Nastych v. British Airways PLC, No. 1:2009cv09082 - Document 20 (S.D.N.Y. 2010)
Court Description: OPINION AND ORDER: Accordingly, British Airways' motion for partial summary judgment (Dkt. No. 14) is granted to the extent of limiting Nastych's recovery to a maximum of $1,554.19 for her July 13, 2009 luggage delay claim, and a maximum of $1,554.19 for her August 31,2009 lost luggage claim. The Court strongly suggests that the parties settle this action before trial. (Signed by Magistrate Judge Andrew J. Peck on 2/2/2010) Copies Mailed By Chambers.(jfe)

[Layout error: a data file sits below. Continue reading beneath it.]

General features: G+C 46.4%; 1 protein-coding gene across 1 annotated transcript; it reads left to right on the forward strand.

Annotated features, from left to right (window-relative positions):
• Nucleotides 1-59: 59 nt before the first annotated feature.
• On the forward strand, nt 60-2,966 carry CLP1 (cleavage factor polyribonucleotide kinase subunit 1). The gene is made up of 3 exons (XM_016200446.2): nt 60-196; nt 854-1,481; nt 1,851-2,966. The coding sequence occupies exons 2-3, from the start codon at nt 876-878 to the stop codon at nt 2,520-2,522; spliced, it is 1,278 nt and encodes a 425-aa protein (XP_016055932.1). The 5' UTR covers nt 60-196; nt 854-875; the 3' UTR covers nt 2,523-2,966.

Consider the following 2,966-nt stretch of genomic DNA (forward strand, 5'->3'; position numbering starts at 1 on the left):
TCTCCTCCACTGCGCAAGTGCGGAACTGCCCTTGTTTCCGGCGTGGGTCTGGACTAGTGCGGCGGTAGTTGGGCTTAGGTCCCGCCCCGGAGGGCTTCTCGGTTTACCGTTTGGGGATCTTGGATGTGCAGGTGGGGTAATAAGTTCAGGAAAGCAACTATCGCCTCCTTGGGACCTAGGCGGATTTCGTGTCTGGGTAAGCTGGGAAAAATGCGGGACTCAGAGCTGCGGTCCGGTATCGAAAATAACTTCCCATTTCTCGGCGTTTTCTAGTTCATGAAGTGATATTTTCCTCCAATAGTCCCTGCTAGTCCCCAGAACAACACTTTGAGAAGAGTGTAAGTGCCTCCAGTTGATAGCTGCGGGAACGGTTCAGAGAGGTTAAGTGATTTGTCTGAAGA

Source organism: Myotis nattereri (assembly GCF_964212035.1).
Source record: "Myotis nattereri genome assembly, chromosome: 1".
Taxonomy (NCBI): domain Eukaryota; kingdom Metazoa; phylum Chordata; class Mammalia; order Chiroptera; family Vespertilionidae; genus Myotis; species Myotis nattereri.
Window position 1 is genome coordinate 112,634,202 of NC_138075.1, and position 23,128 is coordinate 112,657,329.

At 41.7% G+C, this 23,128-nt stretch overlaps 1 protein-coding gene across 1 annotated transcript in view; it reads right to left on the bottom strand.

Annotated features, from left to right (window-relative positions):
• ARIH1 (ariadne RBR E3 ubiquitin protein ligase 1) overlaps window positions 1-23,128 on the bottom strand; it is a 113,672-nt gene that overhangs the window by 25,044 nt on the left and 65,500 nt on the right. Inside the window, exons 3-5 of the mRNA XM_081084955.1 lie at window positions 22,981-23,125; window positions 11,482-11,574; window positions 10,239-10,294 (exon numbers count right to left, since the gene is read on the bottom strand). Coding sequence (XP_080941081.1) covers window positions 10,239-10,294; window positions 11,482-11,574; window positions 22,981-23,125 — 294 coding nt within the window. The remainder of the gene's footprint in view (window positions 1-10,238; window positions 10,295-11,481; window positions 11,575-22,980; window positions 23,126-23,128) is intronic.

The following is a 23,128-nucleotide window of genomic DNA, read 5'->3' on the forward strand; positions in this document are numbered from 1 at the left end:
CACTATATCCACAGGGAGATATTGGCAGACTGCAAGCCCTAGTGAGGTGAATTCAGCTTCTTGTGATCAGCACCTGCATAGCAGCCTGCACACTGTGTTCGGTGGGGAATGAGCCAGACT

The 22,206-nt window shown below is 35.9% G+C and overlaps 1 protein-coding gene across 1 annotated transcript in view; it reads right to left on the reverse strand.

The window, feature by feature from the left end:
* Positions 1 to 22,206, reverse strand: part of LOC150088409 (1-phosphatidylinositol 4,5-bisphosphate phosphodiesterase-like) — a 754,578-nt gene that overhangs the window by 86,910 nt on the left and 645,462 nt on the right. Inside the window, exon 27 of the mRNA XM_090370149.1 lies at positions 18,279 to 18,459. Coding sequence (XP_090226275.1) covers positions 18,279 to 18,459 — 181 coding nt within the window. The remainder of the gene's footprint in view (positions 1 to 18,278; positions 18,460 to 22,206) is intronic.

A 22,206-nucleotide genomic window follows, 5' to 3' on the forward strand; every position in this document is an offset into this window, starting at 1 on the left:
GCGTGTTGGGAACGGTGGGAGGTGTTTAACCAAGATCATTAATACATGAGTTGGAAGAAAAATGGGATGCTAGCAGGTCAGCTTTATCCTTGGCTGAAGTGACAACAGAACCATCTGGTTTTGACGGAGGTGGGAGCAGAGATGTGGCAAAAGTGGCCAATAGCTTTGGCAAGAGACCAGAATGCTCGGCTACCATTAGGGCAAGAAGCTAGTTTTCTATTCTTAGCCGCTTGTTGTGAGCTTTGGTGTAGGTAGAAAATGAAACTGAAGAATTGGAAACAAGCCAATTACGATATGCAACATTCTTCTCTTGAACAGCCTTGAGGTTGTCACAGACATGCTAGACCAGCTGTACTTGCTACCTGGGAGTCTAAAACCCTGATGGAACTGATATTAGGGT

USDC SDNY DOCUMENT ELECTRONICALLY FILED DOC# a t UNITED STATES DISTRICT COURT SOUTHERN DISTRICT OF NEW YORK ...................................... x DATE FILED: ap ,110 OKSANA NASTYCH, Plaintiff, -against- 09 Civ. 9082 (AJP) OPINION AND ORDER BRITISH AIRWAYS PLC, Defendant. ANDREW J. PECK, United States Magistrate Judge: Defendant British Airways PLC moves for partial summaryjudgment to limit plaintiff Nastych's damages under the Montreal Convention to a maximum of 1,000 Special Drawing Rights ("SDRsl'). (Dkt. No. 14: Notice of Motion; see Dkt. No. 15: Bishop Aff.; Dkt. No. 16: Def. Rule 56.1 Stmt.; Dkt. No. 17: Def. Rule 56.2 Stmt.; Dkt. No. 18: Def. Br.) The parties have consented to decision of this case by a Magistrate Judge pursuant to 28 U.S.C. fj 636(c). (Dkt. Nos. 12-13.) For the reasons set forth below, British Airways' motion is GRANTED in part. FACTS Nastych alleges that British Airways lost her luggage when her flight from New York arrived in Budapest on July 13,2009, and that while British Airways found her luggage later, she missed her ongoing flight and had to instead take a train. (& Nastych 1128110 Aff. at 1; Dkt. No. 8: Am. Compl. "Relief No. 1";Dkt. No. 10: 12/14/09 Conf. Tr. at 2-3.) Second, when plaintiff Nastych returned on British Airways from Budapest to New York on August 3 1,2009, British Airways again lost her luggage, which this time was never found. (Nastych 1128110 Aff. at 2; Am. Compl. "Relief No. 1.") Nastych's complaint sought $25,000 in damages. (Am. Compl. "Relief No. 1.") ANALYSIS I. THE MONTREAL CONVENTION The rights of airline passengers on international flights are governed by the "Convention for International Carriage by Air," known as the Montreal Convention. S. Treaty Doc. No. 106-45, 1999 WL 33292734 (Treaty). Article 1 of the Montreal Convention states: 1. This Convention applies to all international carriage of persons, baggage or cargo performed by aircraft for reward. Montreal Convention Art. 1, T[ 1. Article 17 provides for loss of baggage and Article 19 provides for delay in delivery of baggage: Art. 17,T 2. The carrier is liable for damage sustained in case of destruction or loss of, or of damage to, checked baggage upon condition only that the event which C:\OPIN\N ASTYCH caused the destruction, loss or damage took place on board the aircraft or during any period within which the checked baggage was in the charge of the carrier. Art. 19: The carrier is liable for damage occasioned by delay in the carriage by air of passengers, baggage or cargo. The Montreal Convention explicitly limits the carriers' liability for baggage loss or delay to 1,000 Special Drawing Rights: 2. In the carriage of baggage, the liability of the carrier in the case of destruction, loss, damage or delay is limited to 1000 Special Drawing Rights for each passenger unless the passenger has made, at the time when the checked baggage was handed over to the carrier, a special declaration of interest in delivery at destination and has paid a supplementary sum if the case so requires. Montreal Convention, Art. 22 7 2.11 Finally, the Convention provides that "punitive, exemplary or any other noncompensatory damages shall not be recoverable." Montreal Convention, Art. 29. 11. APPLICATION OF THE MONTREAL CONVENTION^' There can be no doubt that, as Nastych claims delay and loss to her baggage during international flights, the Montreal Convention, and particularly its limits on liability, apply. &, u., v. Ethiopian Airlines Enter., No. 08 CV 2597,2009 WL 4639393 at *1-2,6 (E.D.N.Y. Edem Article 23 defines Special Drawing Rights by reference to the International Monetary Fund, ie, and hrther states that conversion to local currency ( . , dollars for U.S. litigation) shall be the value at the date of judgment. (Montreal Convention, Art. 23 7 1.) Ms. Nastych's January 28, 2010 papers in opposition to British Airways' motion contained no analysis of the applicability of the Montreal Convention. (1128110 Nastych Aff. at 5.) Sept. 30, 2009) (where airline "failed to return" checked baggage to plaintiff, who flew from Newark, New Jersey to Nigeria via Ethiopia, court held that plaintiffs claim was within the scope of the Montreal Convention and limited plaintiffs right to recovery to 1,000 Special Drawing Rights); Booker v. BWIA W. Indies Airways Ltd., No. 06-CV-2 146, 2007 WL 1351927 at * 1, 5 (E.D.N.Y. May 8,2007) (Where airline either lost or stole contents of plaintiffs baggage checked on a flight from New York City to Guyana, plaintiffs damages claim was "clearly within the scope of the Montreal Convention" and her recovery was limited to 1,000 Special Drawing Rights.), aff'd, 307 Fed. Appx. 491. (2d Cir. 2009); see also, s, Nunez v. Am. Airlines, 14 Misc. 3d 133(A), 2007 WL 195986 at *l (1st Dep't App. Term, Jan. 26 2007). British Airways' motion to limit Nastych's damages to 1000 SDRs, however, can only be granted in part. British Airways' motion does not address Nastych's claim for the delay of her baggage in Budapest on July 13, 2009. (See page 2 above.) While Article 29 of the Montreal Convention prevents Nastych from recovery for emotional distress or any other non-compensatory damages for the delay (see page 3 above), Nastych can seek to recover her out-of-pocket costs for train travel, to a maximum of 1000 SDRs. See, e , . Booker v. BWIA W. Indies Airways Ltd., 2007 WL 1351927 at *4 ("Emotional inujuries . . . are not recoverable under the Montreal Convention unless they were caused by physical injuries."), afrd,307 Fed. Appx. at 493 (recognizing that, under the Montreal Convention, a plaintiff cannot recover emotional damages unless they are "sufficiently connected to physical injury"); Edem v. Ethiopian Airlines Enter., 2009 WL 4639393 at *6 (Article 19 of the Montreal Convention "establishes liability for damages due to delays caused by the air carrier."); Karnanou-Goune v. Swiss Int'l Airlines, 08 Civ. 71 53,2009 WL 874600 at *4 (S.D.N.Y. Mar. 27,2009) ("Article 19 [of the Montreal Convention] . . . governs claims arising fiom delay in international air transportation."). Nastych also would be entitled to recover the value of the luggage and its contents lost on the return trip to New York on August 31, 2009 (and again, not allowed to recover for emotional distress or other non-compensatory damages) - again to a maximum of 1000 SDRs. As of the date of this Order granting partial summary judgment, $1 equals 0.64342 1 SDRs, or 1 SDR equals $1.554 190. Thus, 1,000 SDRs equal $1,554.19. (& www.imf.org.) CONCLUSION Accordingly, British Airways' motion for partial summary judgment (Dkt. No. 14) is granted to the extent of limiting Nastych's recovery to a maximum of $1,554.19 for her July 13, 2009 luggage delay claim, and a maximum of $1,554.19 for her August 3 1,2009 lost luggage claim. The Court strongly suggests that the parties settle this action before trial. SO ORDERED. Dated: New York, New York February 2,20 10 United States r a g i f a t e Judge Copies to: Oksana Nastych (Regular & Certified Mail) Kevin J. Bishop, Esq. (Fax) I J